The full moon. It fascinates all of us. So hard to believe that mankind last walked on the moon nearly 40 years ago, and may not return in my lifetime.
So hard to believe we are no longer running a manned space program, when it was such a part of my childhood growing up in the 1950's and 1960's.
(Full Wolf Moon, taken yesterday in Putnam County, New York, courtesy of RamblinwithAM).
On January 28, 1986 the shuttle Challenger exploded approximately 73 seconds after its liftoff from Cape Kennedy, Florida. All seven astronauts aboard perished, including a high school teacher, Christa McAuliffe, the first civilian scheduled to go into space.
The space shuttles were grounded for two years. Of course now, the program is over. Dead.
I sometimes wonder if the Challenger explosion, 27 years ago today, somehow was the beginning of the end of the United States manned space effort. It was a pivotal moment for an entire generation, who remembered where they were and what they were doing the same way my generation remembered the assassination of President John F. Kennedy in 1963.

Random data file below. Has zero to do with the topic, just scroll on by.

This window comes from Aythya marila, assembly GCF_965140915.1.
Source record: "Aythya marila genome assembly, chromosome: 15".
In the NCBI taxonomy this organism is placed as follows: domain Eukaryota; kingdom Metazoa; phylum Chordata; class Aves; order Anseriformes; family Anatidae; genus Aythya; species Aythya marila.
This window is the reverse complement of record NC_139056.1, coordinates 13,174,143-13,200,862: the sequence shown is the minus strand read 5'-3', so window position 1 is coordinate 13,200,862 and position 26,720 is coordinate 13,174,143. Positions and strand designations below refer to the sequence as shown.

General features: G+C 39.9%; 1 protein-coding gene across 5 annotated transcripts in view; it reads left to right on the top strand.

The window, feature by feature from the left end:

But, in 1969, we did something more dangerous than sending up a space shuttle. We sent three astronauts to the moon for the first time, using technology more primitive than that of 1986. Especially of some concern was the moon lander, which also needed to launch the two moon landing astronauts back to the mother ship. Obviously, it had never received a full manned field test on the moon.
What would have happened, if the mission had failed and the astronauts had been stranded on the moon? Have you ever wondered?
It turns out that our government was prepared, with instructions on how to proceed, and a speech was even written for the President - written by someone who went to my high school, the late William Safire.
It's a sobering speech, and one that was not needed.
But when I look at the moon - I still wonder - had the Challenger not exploded, would man have returned by now?